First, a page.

“The theory behind it was that if banks re-packaged their loans, mixed them up and sold them to different people, it would diversify their exposure to risk.  So instead of having a concentrated exposure to one type of risk, they’d be sharing that risk between them, making them stronger. In reality, though, they also realised that every time they chopped up those loans and repackaged them, they’d take a fee and so they were collecting fat fees.

“It took me a long time to work out what was going on. Initially I was faced with a wave of rhetoric about the benefits of diversification. Then I began to ask questions, saying, ‘Hang on a sec, if you’re slicing and dicing, doesn’t that create new risks?’”

Unlike most financial commentators, Tett has studied anthropology, in which she gained a PhD from Cambridge University in the early 1990s. The travelling involved helped her to see societies objectively, while her studies gave her the nuanced view of her protagonists.

“I’ve always been interested in trying to get inside how other societies tick, and communicate that to other people. It’s far too easy just to use the stereotype of evil, greedy bankers, as if somehow they are an alien species. The reality is that for the most part, it wasn’t greedy bankers at all; it was human beings hitting on an idea which could have brought about great good, and ended up bringing about terrible harm.”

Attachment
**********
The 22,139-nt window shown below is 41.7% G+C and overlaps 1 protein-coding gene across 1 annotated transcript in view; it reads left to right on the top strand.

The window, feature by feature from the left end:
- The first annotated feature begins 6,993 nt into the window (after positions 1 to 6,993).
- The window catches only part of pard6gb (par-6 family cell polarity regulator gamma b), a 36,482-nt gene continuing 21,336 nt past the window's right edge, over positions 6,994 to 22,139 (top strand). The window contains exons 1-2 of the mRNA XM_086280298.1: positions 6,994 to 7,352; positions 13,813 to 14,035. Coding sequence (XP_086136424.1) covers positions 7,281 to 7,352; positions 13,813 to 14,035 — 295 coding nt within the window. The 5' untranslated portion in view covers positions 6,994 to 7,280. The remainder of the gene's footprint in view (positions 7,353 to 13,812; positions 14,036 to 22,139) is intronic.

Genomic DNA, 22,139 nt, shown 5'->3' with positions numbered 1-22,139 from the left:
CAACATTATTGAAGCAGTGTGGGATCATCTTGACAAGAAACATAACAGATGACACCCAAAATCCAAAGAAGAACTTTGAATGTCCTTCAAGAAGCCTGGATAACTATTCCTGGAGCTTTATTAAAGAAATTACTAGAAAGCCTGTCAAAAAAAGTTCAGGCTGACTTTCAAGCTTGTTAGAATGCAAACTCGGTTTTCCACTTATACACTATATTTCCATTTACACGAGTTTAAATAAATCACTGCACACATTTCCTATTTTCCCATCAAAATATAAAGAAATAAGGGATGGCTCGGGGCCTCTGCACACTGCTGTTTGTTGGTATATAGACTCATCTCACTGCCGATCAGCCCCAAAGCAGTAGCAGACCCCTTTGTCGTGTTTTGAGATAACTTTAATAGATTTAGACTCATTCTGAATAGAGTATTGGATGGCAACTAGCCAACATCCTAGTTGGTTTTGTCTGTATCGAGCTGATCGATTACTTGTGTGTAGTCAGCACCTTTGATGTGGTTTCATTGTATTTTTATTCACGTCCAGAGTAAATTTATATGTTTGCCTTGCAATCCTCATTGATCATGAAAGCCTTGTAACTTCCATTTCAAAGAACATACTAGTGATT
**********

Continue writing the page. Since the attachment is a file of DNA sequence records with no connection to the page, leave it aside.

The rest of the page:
She agreed that understanding human motives in business gave her some insight, “I think it’s critical for two reasons. One is that it teaches you to take a holistic view of society, and how the bits join up. Secondly it teaches you to take a fairly cynical view of dominant intellectual frameworks and to recognise that there are always power relationships, power structures; and that elites tend to capture the intellectual framework.

“In banking, you had a free market de-regulation framework that was dominant for many years, and it served the banking industry very well. Most people swallowed that rhetoric pretty blindly, and it turned out to be pretty flawed.”

In a remarkable set of coincidences, Tett’s background placed her in a unique position to recognise the warning signs. Firstly, in the early 1990s anthropology took her to Tajikistan, where the community that she worked with was caught up in a “very brutal” civil war. “In the space of a few months,” she recalled, “the country collapsed and some horrific things happened, which would have been completely unthinkable before.”

“In Japan, I spent three years eating, breathing, sleeping financial crisis. When I left, I told colleagues I would never use any of this ever again!”

Shortly afterwards, the Financial Times posted her to Tokyo, where she became bureau chief and experienced the nation’s economic failure. “It’s extraordinary how things come together. When I was in Japan, I spent three years of my life eating, breathing, sleeping financial crisis, and when I left, I told colleagues I would never use any of this ever again!”

These two experiences of collapse have protected her against assuming that things will always be safe, just because we live in the West. She appreciates that we are “profoundly blessed” in terms of our freedom and wealth, knowing that these things can be fragile. This assessment helped to tune her antennae to signals that others either could not or would not foresee.